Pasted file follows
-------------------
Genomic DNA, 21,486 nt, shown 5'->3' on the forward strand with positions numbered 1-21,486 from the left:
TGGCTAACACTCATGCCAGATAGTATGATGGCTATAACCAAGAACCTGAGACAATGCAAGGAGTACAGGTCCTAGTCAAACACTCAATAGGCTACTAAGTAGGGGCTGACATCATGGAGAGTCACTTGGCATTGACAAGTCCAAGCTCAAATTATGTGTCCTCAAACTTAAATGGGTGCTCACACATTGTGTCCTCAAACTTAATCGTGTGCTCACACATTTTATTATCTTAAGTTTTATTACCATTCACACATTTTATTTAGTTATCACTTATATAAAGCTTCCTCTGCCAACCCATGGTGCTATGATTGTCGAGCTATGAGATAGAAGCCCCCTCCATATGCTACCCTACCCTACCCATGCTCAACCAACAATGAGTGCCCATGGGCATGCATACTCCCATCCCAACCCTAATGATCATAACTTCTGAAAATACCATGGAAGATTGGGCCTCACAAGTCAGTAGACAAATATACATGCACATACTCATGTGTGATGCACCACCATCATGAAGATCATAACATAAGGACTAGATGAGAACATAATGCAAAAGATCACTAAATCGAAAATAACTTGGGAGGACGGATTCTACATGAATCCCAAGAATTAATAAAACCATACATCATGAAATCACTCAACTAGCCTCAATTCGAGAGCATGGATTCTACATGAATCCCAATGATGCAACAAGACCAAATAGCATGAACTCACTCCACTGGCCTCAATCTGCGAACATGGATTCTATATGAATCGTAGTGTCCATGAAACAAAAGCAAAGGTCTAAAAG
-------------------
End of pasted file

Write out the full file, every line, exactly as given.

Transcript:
Genomic DNA, 21,486 nt, shown 5'->3' on the forward strand with positions numbered 1-21,486 from the left:
TGGCTAACACTCATGCCAGATAGTATGATGGCTATAACCAAGAACCTGAGACAATGCAAGGAGTACAGGTCCTAGTCAAACACTCAATAGGCTACTAAGTAGGGGCTGACATCATGGAGAGTCACTTGGCATTGACAAGTCCAAGCTCAAATTATGTGTCCTCAAACTTAAATGGGTGCTCACACATTGTGTCCTCAAACTTAATCGTGTGCTCACACATTTTATTATCTTAAGTTTTATTACCATTCACACATTTTATTTAGTTATCACTTATATAAAGCTTCCTCTGCCAACCCATGGTGCTATGATTGTCGAGCTATGAGATAGAAGCCCCCTCCATATGCTACCCTACCCTACCCATGCTCAACCAACAATGAGTGCCCATGGGCATGCATACTCCCATCCCAACCCTAATGATCATAACTTCTGAAAATACCATGGAAGATTGGGCCTCACAAGTCAGTAGACAAATATACATGCACATACTCATGTGTGATGCACCACCATCATGAAGATCATAACATAAGGACTAGATGAGAACATAATGCAAAAGATCACTAAATCGAAAATAACTTGGGAGGACGGATTCTACATGAATCCCAAGAATTAATAAAACCATACATCATGAAATCACTCAACTAGCCTCAATTCGAGAGCATGGATTCTACATGAATCCCAATGATGCAACAAGACCAAATAGCATGAACTCACTCCACTGGCCTCAATCTGCGAACATGGATTCTATATGAATCGTAGTGTCCATGAAACAAAAGCAAAGGTCTAAAAG